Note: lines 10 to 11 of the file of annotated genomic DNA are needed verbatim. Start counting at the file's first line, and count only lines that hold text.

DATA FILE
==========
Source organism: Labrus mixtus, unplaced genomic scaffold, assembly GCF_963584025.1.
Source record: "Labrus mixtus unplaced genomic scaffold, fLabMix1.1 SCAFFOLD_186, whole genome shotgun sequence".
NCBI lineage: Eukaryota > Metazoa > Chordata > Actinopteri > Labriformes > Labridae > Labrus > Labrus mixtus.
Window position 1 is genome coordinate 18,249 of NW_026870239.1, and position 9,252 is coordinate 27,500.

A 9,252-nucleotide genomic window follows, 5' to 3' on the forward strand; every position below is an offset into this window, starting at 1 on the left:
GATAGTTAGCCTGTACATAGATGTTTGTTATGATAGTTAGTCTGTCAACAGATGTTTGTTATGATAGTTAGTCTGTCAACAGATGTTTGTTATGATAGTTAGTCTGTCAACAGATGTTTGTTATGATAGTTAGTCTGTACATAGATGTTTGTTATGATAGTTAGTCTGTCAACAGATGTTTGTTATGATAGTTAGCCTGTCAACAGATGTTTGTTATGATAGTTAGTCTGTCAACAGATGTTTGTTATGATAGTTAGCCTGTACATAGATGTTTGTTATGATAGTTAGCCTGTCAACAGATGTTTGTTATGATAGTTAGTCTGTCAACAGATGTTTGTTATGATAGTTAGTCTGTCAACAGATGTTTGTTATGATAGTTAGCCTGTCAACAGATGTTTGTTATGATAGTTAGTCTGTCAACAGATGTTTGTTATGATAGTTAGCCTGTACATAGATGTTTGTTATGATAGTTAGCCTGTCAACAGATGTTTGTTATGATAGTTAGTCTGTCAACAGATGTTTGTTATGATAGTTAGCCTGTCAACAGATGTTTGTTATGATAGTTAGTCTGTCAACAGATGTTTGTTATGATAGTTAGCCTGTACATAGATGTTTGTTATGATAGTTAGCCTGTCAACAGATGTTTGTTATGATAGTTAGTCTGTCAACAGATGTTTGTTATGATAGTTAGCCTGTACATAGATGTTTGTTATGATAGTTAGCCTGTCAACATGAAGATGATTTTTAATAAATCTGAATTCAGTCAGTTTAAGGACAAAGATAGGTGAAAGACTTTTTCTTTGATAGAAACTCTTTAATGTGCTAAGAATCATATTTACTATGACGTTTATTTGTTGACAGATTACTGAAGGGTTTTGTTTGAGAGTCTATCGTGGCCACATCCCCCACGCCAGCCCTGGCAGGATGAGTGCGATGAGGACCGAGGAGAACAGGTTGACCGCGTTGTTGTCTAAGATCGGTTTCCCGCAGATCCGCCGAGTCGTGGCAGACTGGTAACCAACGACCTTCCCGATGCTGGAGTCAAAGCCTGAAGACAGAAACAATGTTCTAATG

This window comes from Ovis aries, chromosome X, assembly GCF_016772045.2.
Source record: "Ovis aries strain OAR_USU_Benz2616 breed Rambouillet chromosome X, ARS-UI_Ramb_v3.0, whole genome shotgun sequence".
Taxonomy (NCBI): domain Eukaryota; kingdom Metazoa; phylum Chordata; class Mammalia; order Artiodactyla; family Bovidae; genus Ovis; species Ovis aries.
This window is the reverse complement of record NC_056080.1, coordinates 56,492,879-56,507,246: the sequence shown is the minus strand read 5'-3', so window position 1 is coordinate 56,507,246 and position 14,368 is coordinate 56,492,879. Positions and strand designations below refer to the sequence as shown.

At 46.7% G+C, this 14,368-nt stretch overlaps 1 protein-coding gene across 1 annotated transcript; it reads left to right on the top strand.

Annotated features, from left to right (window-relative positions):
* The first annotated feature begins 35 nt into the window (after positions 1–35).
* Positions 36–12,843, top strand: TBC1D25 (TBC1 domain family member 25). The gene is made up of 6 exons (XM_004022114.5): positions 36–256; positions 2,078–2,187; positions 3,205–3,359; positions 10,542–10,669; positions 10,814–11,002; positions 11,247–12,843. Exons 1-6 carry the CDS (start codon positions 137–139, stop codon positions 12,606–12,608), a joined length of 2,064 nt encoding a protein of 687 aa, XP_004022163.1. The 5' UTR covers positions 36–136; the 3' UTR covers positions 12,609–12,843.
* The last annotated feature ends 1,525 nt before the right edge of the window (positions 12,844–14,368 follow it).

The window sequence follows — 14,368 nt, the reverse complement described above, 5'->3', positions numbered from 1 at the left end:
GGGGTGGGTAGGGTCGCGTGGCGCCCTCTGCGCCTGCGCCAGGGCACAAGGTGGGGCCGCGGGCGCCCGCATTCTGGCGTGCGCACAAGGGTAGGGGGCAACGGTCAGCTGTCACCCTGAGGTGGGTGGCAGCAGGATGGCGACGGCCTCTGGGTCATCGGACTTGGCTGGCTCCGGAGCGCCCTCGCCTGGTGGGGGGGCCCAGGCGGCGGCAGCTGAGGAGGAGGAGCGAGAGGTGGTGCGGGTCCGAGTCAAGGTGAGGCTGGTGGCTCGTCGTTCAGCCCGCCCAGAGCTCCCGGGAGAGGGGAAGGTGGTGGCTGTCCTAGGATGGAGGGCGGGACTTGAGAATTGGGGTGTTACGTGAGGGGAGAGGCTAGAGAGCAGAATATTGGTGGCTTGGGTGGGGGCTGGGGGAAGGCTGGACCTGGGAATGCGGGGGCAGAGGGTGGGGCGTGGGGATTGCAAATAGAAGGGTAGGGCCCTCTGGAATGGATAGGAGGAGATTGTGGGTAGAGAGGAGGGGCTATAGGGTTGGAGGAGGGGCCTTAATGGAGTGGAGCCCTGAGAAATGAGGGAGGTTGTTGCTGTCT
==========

This window is the reverse complement of record NC_056080.1, coordinates 56,492,879-56,507,246: the sequence shown is the minus strand read 5'-3', so window position 1 is coordinate 56,507,246 and position 14,368 is coordinate 56,492,879. Positions and strand designations below refer to the sequence as shown.

At 46.7% G+C, this 14,368-nt stretch overlaps 1 protein-coding gene across 1 annotated transcript; it reads left to right on the top strand.